Why I do not think RIFT is a WoW clone

In Soviet Telara, environment raids you. Sure, there’s other differences. But the big difference is that, in RIFT, there are very few places I can go where I have confidence that I know what will be there. Things happen. The quest hub I was just at getting quests might have been replaced with a blasted zone of black-and-purple with a writhing mass of tentacles in the middle of it. This has a number of effects.

In WoW, I would do various daily quests. Each quest had a clearly defined object, environment, and so on. There were no big changes from one day to another. It was always the same. In RIFT, there are also daily quests… But if I do a handful of them, the chances are quite good that during one of them I’ll end up dying several times trying to fight off the invading forces of an elemental plane. So instead of “hop over to the next zone, click a couple of things, head back”, I end up with “spend 45 minutes fighting for my life”. I like this. It’s fun to me. It really does a great job of making the experience less monotonous than it would otherwise be.

Zone events aren’t all of it, though.

The much greater degree of support and even encouragement for exploration is a really big difference for me, because I enjoy exploring, and it’s nice to have a game that rewards this a bit. I like going around finding little glowy things in out of the way places. I like finding a bunch of squirrels dancing around a magical torch. :)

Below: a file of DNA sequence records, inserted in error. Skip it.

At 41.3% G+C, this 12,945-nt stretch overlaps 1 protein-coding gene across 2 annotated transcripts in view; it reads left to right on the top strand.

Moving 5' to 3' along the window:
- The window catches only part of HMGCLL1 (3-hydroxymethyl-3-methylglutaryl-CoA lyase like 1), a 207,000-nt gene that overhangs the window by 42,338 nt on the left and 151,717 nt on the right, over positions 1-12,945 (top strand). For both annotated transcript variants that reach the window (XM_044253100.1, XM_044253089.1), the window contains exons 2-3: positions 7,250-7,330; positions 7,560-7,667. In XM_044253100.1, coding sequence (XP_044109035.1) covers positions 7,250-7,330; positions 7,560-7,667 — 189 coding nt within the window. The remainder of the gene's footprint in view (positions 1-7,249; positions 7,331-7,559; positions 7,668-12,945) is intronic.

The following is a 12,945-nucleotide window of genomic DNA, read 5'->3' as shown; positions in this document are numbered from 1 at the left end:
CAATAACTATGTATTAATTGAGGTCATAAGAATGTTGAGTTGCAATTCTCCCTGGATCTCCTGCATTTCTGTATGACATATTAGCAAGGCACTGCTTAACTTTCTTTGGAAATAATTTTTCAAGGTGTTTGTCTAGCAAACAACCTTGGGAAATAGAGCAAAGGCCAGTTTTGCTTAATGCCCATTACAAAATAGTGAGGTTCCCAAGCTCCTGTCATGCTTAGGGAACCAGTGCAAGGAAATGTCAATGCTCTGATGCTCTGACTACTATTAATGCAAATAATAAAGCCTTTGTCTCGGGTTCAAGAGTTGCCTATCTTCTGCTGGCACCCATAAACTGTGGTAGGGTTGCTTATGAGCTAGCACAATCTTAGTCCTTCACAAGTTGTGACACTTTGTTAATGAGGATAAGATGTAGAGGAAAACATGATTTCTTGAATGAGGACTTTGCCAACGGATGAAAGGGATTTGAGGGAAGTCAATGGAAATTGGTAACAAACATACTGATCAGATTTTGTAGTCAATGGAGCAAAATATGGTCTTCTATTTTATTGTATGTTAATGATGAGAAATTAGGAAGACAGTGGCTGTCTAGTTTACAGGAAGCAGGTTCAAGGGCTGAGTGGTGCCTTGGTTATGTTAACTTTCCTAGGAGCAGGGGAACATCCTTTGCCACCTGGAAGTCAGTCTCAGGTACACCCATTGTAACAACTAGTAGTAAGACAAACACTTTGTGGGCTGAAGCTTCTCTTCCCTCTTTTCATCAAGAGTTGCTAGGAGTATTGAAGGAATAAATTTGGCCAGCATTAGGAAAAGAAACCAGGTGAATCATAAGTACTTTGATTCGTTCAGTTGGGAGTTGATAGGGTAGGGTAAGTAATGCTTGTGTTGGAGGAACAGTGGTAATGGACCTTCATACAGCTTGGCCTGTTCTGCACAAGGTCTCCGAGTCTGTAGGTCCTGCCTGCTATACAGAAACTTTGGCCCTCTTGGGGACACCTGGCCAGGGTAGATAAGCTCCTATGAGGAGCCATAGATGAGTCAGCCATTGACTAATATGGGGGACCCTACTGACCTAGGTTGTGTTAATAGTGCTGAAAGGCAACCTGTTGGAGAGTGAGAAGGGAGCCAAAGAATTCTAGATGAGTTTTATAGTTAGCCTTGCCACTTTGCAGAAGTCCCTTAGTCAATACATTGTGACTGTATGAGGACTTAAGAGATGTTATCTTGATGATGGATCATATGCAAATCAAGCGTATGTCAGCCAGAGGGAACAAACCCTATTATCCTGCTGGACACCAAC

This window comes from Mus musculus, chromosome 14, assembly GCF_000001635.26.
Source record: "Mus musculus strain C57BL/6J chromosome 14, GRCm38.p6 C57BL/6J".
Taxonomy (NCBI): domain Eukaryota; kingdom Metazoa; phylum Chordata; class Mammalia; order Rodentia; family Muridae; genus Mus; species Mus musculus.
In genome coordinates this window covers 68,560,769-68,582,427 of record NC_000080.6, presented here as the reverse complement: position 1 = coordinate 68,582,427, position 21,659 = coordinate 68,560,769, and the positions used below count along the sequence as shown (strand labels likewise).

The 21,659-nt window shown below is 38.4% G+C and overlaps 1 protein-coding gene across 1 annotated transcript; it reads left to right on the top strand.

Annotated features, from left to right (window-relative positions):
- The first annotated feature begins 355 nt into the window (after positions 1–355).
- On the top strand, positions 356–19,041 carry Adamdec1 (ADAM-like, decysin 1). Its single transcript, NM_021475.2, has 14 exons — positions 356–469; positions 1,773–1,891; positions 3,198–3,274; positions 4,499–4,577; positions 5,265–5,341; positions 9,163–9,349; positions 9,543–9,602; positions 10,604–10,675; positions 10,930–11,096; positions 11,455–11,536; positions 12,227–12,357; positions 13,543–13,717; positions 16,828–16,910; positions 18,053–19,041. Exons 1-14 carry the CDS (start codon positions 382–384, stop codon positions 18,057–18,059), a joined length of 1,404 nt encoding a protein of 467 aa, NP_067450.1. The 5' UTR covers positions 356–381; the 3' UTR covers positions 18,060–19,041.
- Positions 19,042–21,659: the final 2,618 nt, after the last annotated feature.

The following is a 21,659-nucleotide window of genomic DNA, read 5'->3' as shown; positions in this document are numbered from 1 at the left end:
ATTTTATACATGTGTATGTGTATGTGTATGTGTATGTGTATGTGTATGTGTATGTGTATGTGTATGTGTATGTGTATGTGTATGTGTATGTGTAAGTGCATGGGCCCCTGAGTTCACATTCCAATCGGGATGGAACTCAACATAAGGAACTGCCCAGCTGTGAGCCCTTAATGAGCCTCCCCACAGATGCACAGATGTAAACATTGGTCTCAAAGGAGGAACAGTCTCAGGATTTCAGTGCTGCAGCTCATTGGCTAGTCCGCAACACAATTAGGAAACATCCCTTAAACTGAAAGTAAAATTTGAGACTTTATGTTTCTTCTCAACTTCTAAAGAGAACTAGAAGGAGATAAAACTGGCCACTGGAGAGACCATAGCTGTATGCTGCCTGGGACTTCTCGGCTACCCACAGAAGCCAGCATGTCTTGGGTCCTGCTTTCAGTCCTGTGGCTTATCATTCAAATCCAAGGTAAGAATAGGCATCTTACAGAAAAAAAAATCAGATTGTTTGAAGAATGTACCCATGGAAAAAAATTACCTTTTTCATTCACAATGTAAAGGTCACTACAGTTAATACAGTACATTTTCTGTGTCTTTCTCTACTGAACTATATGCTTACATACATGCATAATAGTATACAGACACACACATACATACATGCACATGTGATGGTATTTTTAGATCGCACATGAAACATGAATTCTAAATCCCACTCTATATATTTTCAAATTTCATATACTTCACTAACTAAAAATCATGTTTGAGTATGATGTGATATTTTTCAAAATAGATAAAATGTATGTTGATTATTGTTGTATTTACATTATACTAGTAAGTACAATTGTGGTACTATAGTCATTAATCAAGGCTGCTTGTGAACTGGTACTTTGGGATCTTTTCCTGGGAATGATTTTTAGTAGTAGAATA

When it comes to the actual mechanics of combat, there are a number of differences. Sure, you can pretty much just run things the way you would in WoW, with a tank, healer, and some DPS. Support roles change that. A lot of people imagine that stuff like Vanilla WoW paladins or shamans were a “support” class. No, not even close. A real support class can be a game-changer at a much deeper level. Support, by it’s nature, is a little optional; you don’t need it if you overpower the content. But… It can be pretty fun. And it changes the dynamic of a group, typically.

Group dynamics is where I think RIFT really shines. In WoW, once you had a group, you were done. The tank would tank, the healer would heal, and the DPS would do damage. That was it. There was no real call for shuffling things, and you mostly couldn’t. You might well have only one person who could heal.